Bernard Labadie often lives out of a suitcase, much like a salesman or a consultant or a diplomat. He isn’t in any of those three professions, though as a guest conductor he must do all of them. Stepping in front of an unfamiliar orchestra demands a salesman’s instincts, a consultant’s problem-solving skills and a healthy dose of diplomacy.
“I’d say I spend about 60 percent of my time guest-conducting,” said the 50-year-old French Canadian, in a recent interview from a New York hotel. “I’m on the road close to six months a year.”
“Right now I’m conducting the New York Philharmonic,” he continues. “I spent September conducting in Malaysia, New Zealand and Australia. And in December I’ll be in London, leading the Academy of Ancient Music. Then in January, I’ll be in Germany — in Hamburg, Cologne, Munich and other places.”
Kansas City is also on Labadie’s itinerary. In three concerts next weekend at the Kauffman Center for the Performing Arts, he’ll conduct Wolfgang Amadeus Mozart’s Symphony No. 31, a suite from Jean-Philippe Rameau’s Dardanus and Gabriel Faure’s Requiem, performed by the Kansas City Symphony and Chorus.
So what has made Labadie the visiting conductor so many orchestras want? The answer to that question can be found in some classical music trends.
A few decades ago, a kind of Berlin Wall cut across the classical music world. On one side were the big, modern symphony orchestras, playing with a smooth and polished sound. And on the other side were the early music specialists, offering a more “authentic” experience — delicate textures and ornamented melodies, played on original instruments.
Then along came Labadie. In 1984 he founded an orchestra in his hometown of Quebec City called Les Violons du Roy. Using modern instruments to play baroque and classical music in “period” style, the ensemble stood halfway between the two hostile camps.
After almost 30 years leading his hybrid ensemble in Quebec City, he’s now in a position to offer his services to orchestras around the world — a kind of bridge between old and new. These days, even the grandest symphony orchestras are interested in bringing a strong sense of period style to their performances.
“That’s why I’m being hired,” Labadie states bluntly. “For many modern orchestras, period performance is like a crash course in a foreign language. But now in America I have a network of orchestras that know me. So we don’t start from scratch, we build on what we’ve learned already. That way, progress is quicker and more efficient.”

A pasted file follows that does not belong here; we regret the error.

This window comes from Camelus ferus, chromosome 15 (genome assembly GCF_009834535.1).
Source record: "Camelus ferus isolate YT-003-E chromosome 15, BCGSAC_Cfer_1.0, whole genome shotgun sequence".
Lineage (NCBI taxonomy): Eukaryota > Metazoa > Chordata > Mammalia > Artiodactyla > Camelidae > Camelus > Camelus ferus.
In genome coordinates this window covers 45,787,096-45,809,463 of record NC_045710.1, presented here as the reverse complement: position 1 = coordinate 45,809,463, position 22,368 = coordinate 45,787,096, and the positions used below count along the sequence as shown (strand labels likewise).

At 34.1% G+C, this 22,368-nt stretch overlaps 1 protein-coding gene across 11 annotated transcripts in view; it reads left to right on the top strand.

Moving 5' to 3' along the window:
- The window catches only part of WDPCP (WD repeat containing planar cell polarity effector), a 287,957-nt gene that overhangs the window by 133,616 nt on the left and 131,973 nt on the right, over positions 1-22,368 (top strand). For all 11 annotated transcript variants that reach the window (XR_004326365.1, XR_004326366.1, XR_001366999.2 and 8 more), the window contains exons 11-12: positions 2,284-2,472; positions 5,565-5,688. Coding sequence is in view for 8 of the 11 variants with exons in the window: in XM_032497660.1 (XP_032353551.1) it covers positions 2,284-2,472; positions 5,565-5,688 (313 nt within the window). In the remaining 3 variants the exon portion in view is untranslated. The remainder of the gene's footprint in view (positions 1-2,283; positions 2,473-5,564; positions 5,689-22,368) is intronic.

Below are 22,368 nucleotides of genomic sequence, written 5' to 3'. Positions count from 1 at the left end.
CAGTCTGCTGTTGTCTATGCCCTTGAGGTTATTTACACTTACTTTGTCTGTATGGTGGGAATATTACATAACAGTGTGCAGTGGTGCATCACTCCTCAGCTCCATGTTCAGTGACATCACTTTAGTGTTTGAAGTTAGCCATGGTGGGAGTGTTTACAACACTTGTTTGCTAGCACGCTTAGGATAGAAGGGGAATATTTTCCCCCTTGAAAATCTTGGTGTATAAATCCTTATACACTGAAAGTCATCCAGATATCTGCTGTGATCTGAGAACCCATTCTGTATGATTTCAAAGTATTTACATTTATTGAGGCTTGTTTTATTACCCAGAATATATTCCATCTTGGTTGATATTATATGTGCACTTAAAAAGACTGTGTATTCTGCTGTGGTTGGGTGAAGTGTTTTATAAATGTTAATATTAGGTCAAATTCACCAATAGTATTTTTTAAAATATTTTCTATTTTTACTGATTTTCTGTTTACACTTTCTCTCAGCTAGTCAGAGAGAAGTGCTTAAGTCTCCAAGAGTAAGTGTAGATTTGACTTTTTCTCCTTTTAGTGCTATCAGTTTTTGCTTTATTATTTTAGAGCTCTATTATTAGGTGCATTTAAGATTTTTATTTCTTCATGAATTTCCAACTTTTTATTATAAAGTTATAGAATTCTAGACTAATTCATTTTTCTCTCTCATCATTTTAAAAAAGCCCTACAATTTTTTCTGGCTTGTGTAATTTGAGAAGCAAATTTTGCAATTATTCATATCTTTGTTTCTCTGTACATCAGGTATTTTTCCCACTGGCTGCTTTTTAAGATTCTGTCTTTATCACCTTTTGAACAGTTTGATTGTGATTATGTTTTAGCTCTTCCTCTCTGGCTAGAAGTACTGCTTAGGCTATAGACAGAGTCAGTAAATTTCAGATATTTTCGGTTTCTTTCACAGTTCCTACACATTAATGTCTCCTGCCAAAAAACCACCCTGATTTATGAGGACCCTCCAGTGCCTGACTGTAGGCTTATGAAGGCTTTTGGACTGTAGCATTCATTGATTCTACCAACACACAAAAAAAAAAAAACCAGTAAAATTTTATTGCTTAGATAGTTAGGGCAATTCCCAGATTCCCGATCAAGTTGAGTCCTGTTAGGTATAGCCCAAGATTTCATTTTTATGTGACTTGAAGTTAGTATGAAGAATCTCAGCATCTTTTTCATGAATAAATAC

One of the ensembles in his growing network is the Kansas City Symphony. Labadie’s guest spot with the orchestra will be his third in as many years.
“It’s a great orchestra,” he says of the locals. “There are a lot of young players, and they’re very open-minded. And of course the new hall is very successful.”
Flying in to lead an orchestra that isn’t his own is a task that Labadie acknowledges comes with many challenges.
“It’s a very short relationship,” he says. “We usually meet for four rehearsals, and then a couple of performances. So you need to adapt quickly. But with experience you learn how to do it. You learn to identify the strengths of an orchestra, and how to build trust.”
Labadie goes on to explain that the kind of trust a guest conductor needs to establish can be compounded when the conductor is trying to teach experienced musicians a new way to approach music they’ve been playing for years. But he believes that it’s getting easier all the time to teach old dogs new tricks.
“You can’t turn a modern symphony orchestra into a Baroque ensemble in two or three days,” he says. “The idea is to get the players to capture the spirit and essence of the music. Today there’s a new generation of players who usually have some basic education in period style. And some older musicians are also very open-minded about it, as well."
“American orchestras may not be as far along as European orchestras, because period performance practice was born in Europe. But things are improving here. I meet with less and less resistance all the time.”
As for his own orchestra, Labadie is stepping down as the artistic director of Les Violons du Roy. He’ll retain his position as leader of his choir, La Chapelle de Québec. And he’s not currently looking for a another full-time job.
“I will bear the title ‘founding conductor’ of Les Violons du Roy,” he says with pride. “I won’t disappear completely. It’s my baby, but the baby is now grown up.”
© Colin Eatock 2013